TCS Daily


The Celtic Tiger: Secret of Success Unveiled

By Hans H.J. Labohm - March 28, 2005 12:00 AM

Europe's economic performance is nothing to get excited about. Yet one European member state seems to defy the law of economic gravity: Ireland - the Celtic Tiger.

Workforall, an independent European think tank, based in Belgium, has compared the economic performance of various European economies -- particularly Belgium and Ireland -- over the period 1984 - 2002. They found that there were surprisingly large differences in economic growth and GNP p.c. (Gross National Product per capita). Belgian real growth over this period of 18 years amount­ed to 42%, while Ireland achieved 167%! Consequently, the Celtic Tiger has moved to the top of the European league: from one of the poorest to one of the most prosperous countries. What is the secret of its success?

 

The authors of the study, Eric Verhulst, Paul Vreymans and Willy De Wit, have performed a multi-regression analysis, trying to establish the relative weights of 25 possible causes of growth differences, including age structures, education levels, inflation, number of annual working hours, interest rates, the ratio between direct and indirect taxes, the size of the public deficit, the impact of the accession to the EU etc. etc.. The most striking conclusion was that 93% of the differences between growth performances could be explained by govern­ment spending and tax levels.

           


 

In 1985, the Irish economy was in a shambles. It was facing excessive budgets deficits and minimal growth. Its GNP p.c. amounted to only 65% of the Belgian level. In addition, Irish unemployment stood at 17% against 10% for Belgium. Until 1985 both countries followed similar Keynesian policies of deficit spending. In 1983 Belgian public spending even exceed­ed 50% of GNP.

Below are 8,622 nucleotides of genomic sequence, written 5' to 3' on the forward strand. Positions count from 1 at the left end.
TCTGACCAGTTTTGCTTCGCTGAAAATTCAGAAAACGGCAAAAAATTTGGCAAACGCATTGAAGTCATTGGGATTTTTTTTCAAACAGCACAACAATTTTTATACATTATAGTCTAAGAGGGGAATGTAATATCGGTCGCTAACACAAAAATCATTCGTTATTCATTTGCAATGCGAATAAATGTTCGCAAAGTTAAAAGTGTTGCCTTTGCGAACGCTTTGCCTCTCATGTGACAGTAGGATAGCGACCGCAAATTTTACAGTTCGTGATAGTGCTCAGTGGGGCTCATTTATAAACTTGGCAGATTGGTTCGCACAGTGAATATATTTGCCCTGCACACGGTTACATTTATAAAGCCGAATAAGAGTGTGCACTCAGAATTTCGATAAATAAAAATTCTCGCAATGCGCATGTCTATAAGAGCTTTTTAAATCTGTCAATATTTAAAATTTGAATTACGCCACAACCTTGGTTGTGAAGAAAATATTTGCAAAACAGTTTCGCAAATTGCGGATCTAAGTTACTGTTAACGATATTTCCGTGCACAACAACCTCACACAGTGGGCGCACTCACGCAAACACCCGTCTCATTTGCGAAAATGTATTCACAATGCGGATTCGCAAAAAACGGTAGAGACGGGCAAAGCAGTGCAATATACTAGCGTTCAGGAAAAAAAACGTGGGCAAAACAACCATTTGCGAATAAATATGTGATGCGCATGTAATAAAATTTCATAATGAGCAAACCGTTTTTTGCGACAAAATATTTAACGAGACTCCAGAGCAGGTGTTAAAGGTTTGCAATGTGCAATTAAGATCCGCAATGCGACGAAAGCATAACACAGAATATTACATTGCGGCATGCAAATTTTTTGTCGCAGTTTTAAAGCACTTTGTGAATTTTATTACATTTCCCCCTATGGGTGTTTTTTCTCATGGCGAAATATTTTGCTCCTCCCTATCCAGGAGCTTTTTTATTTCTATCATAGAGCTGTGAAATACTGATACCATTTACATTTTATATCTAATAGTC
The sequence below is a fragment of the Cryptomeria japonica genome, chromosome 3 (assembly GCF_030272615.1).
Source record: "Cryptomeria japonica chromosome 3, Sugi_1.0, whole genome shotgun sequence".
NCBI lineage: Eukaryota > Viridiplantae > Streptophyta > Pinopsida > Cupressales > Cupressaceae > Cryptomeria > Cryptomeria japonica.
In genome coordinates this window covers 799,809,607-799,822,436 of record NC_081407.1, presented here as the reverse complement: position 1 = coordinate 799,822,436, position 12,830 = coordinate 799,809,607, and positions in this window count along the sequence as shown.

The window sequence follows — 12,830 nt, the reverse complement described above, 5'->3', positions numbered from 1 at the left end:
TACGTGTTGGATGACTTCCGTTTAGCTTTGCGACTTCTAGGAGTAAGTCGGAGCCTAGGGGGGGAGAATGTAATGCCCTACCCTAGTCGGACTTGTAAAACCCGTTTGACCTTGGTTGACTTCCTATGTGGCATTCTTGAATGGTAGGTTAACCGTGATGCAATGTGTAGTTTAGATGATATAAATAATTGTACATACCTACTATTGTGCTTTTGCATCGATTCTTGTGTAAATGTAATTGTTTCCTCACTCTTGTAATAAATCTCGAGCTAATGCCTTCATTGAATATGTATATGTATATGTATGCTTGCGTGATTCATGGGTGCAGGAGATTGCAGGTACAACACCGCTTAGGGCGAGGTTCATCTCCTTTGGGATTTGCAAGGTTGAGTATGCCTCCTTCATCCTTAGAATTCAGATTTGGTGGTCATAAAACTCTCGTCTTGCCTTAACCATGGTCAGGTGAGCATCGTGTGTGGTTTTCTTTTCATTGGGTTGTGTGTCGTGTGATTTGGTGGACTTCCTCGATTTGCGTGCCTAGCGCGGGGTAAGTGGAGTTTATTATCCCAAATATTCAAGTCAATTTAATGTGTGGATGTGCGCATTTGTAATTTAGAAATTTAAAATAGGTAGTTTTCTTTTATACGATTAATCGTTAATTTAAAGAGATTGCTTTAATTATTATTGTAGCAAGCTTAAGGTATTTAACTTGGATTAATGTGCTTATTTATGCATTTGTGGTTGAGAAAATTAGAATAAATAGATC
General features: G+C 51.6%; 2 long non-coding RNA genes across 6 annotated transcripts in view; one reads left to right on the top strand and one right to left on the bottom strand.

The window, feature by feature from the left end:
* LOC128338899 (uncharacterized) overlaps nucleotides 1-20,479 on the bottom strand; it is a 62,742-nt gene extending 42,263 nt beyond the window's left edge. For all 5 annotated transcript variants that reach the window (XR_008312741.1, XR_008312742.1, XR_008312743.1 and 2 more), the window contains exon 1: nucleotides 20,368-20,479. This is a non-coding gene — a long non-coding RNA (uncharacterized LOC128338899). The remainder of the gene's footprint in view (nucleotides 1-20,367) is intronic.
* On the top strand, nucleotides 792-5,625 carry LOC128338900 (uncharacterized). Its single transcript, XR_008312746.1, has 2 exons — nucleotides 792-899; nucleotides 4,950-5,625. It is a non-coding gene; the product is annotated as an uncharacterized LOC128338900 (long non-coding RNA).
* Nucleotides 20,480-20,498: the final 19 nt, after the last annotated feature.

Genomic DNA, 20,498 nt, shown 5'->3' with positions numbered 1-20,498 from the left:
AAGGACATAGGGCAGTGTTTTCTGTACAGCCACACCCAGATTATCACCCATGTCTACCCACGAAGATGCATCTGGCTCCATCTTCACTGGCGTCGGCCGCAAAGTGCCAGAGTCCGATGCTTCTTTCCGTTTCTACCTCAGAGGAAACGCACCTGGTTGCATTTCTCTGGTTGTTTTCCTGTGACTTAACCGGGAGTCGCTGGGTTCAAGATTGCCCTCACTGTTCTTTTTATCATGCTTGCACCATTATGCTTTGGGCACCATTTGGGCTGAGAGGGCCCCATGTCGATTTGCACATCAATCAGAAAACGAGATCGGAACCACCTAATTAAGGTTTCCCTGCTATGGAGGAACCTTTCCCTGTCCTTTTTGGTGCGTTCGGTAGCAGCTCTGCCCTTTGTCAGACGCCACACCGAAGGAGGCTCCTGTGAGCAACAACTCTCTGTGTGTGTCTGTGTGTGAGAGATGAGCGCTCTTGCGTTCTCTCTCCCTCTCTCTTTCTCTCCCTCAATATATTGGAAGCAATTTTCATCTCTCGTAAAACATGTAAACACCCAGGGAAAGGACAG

Excessive spending triggered a vicious circle of continuing rises of the tax burden and public debt. The graphs above show that until 1980 Irish public spending followed the same path as that of Belgium, with similar growth performance. However, in 1985 Ireland made a u-turn. It drastically lowered the tax burden. All wasteful government spending was eliminated. In three years time public spending was reduced by no less then 20%. The result was that Ireland entered a period of explosive GNP growth, averaging 5.6% from 1985 to 2002. This is rough­ly three times the Belgian growth rate. The boom went hand in hand with the creation of new jobs, which was far in excess of that in Belgium.

Because of its awe-inspiring rise in prosperity Ireland has now more resources available for all sorts of social, cultural and environmental initiatives than Belgium does.

Contrary to the basic tenets of Keynesianism, the study showed that deficit spending and lower­ing interest rates had no positive effect whatsoever on economic growth. More generally, the authors venture the thought that a 1% reduction in government spending will lead to an additional annual growth of 0.6%. This figure by and large confirms the outcome of similar IMF studies.

But can the Irish model be emulated by other (European) countries? What about the fallacy of composition? One could argue that some formulas which perform well on a small scale, are not successful on a larger scale. For instance, the theatre visitor whose view is hampered by the hat of the lady before him, will be able to gain a better view by rising. But if all people will follow his example, his initial advantage will vanish. But I don't believe that this is true in this particular case. Anyhow, it is not what Adam Smith has taught us: economic exchange is a positive sum game.

It that all there is to say? I don't think so. Because Ireland belongs to the Anglo-Saxon world with English as its main language and its shared values, such as (economic) freedom. These assets may give it an edge over many continental European countries as regards direct foreign investments. But it seems to me that these extra advantages do not detract from the central conclusion of the study: reduction of taxes is conducive to growth.

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As a Scot I think this is one of the most important items TCS has ever done

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